- Lakeith Stanfield, Issa Rae, Rob Morgan
- Stella Meghie
- Stella Meghie
- PG (Canada), PG-13 (United States)
- Running Time
- 106 minutes
- Release Date
- February 14th, 2020
If anything, The Photograph proves that if one can find two stars with the right chemistry, they can sell anything regardless of genre. This latest romance film is certainly par for the course for February, the month where studios dump all their romantic offerings hoping to score those precious Valentines dollars though unlike many of those films, this one is definitely worth the trouble. While it doesn’t necessarily reinvent the wheel, nor does it have to, it offers a compelling love story told from an African-American perspective in a way that uses two parallel stories that are compelling individually but unfortunately don’t quite fit together thus hurting the story as a whole. This will surely be a sore point with some viewers though the film still gets by for the most part thanks to its performances across the board and the aforementioned chemistry of its two stars, Lakeith Stanfield and Issa Rae.
The Photograph was about a journalist named Michael Block (Stanfield) and a young museum assistant curator named Mae Morton (Rae) who out of a strange turn of events, somehow find each other and fall in love after Block’s latest subject, a man named Isaac Jefferson (Morgan), happened to have a relationship with Morton’s mother Christina who had recently passed away. Over the course of Block’s research, he finds Morton in the middle of mourning her mother. As Block became more fascinated with the story of Christina, Morton looked to her notoriously difficult mother’s past in order to get closer to her. Their quests would see them colliding and the rest would be history. Taking place from multiple timelines, the film jumps between the story of Block and Morton and that of a younger Jefferson (Y’lan Noel) and Christina (Chante Adams) who left Jefferson behind in rural Louisiana (where he was perfectly content living there) to pursue a career in photography in New York City.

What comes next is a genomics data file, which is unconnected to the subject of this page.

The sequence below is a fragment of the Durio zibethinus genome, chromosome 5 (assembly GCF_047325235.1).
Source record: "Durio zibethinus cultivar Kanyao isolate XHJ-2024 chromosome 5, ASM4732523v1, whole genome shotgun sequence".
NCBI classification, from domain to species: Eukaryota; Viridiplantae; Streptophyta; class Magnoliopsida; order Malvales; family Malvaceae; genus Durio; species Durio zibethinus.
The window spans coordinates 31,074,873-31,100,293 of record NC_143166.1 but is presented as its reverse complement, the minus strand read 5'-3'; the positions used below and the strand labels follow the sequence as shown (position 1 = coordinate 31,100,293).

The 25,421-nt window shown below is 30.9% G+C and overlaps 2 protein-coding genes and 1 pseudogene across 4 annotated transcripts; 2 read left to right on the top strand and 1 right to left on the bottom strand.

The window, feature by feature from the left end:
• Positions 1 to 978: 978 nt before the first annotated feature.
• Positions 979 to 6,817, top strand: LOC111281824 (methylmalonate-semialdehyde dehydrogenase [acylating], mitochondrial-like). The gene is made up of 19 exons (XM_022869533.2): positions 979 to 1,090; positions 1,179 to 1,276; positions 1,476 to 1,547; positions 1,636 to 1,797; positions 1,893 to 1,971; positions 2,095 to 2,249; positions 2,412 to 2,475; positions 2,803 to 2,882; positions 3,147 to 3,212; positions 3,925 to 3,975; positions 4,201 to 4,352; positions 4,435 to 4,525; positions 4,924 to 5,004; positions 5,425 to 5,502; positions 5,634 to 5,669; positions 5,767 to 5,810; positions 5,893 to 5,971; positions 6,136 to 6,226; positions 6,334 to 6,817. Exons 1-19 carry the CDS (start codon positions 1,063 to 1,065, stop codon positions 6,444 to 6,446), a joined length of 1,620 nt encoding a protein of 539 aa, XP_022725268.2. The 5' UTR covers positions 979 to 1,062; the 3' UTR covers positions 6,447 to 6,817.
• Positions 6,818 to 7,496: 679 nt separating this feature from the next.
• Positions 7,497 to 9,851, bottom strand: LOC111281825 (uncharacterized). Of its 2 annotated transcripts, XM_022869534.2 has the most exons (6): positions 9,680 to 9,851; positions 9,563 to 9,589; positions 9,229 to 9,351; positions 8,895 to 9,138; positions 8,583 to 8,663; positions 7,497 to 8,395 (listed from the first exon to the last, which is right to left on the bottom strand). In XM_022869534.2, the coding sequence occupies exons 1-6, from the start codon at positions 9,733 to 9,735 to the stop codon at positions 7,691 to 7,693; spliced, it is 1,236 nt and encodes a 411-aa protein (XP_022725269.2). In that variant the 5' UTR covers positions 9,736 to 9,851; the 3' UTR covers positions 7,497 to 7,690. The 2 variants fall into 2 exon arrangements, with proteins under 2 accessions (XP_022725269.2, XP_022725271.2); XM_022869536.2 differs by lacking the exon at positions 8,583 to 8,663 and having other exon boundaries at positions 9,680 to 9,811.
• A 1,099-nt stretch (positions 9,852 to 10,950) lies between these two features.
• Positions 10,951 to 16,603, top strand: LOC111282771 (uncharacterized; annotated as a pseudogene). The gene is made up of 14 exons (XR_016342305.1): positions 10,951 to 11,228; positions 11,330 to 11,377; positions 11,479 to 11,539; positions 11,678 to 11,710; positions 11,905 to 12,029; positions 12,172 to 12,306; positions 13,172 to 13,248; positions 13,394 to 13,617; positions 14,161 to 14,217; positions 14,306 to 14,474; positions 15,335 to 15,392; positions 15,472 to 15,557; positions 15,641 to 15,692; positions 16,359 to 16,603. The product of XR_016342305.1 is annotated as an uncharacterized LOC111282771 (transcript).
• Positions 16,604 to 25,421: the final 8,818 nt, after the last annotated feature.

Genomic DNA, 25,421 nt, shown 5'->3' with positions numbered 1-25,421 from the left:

The parallels between both relationships were fairly obvious. We as audiences already know what happened in the past so it was kind of interesting to see these similarities while hoping that the present ends up differently. As much as they came from different generations, each pair suffered the same issues when it came to their relationships. While Morton had a tough time sharing her feelings and Michael shared the same career-drive as Christina which cost her her relationship with Jefferson who was full of regret after letting her go. They would have to balance their feelings for one another with their own lives, using their past experience, and it would not be easy. What happened next shouldn’t come as that much of a surprise as the film tends to follow the same set of conventions for romance films but despite this, these flawed and relatable characters were still compelling to watch as they were blanketed by some good cinematography and an engaging jazzy score that admittedly cued the mood of scenes a few too many times. However, the jumping between timelines is a little jarring at first though as the film went on, each would hurt the momentum of the other causing both to lag in the middle before stumbling by the end.
As mentioned, the best part of The Photograph was its performances, especially that of Stanfield and Rae as Block and Morton respectively. Their chemistry and charm make the film very watchable despite their characters’ lack of development caused by what was essentially five ongoing stories. They each showed compelling moments of vulnerability but there was simply too much going on to ever connect with either on a deeper emotional level. While they still shined, a few questionable decisions prevented them from shining even brighter. Meanwhile, Morgan, Noel, and Adams brought out the best of the other side of the story with impressive performances in their own right but another somewhat compelling subplot got shortchanged.
In the end, The Photograph was an engaging romance propelled by its two stars, proving that they should be in more things together.
*still courtesy of Universal Pictures*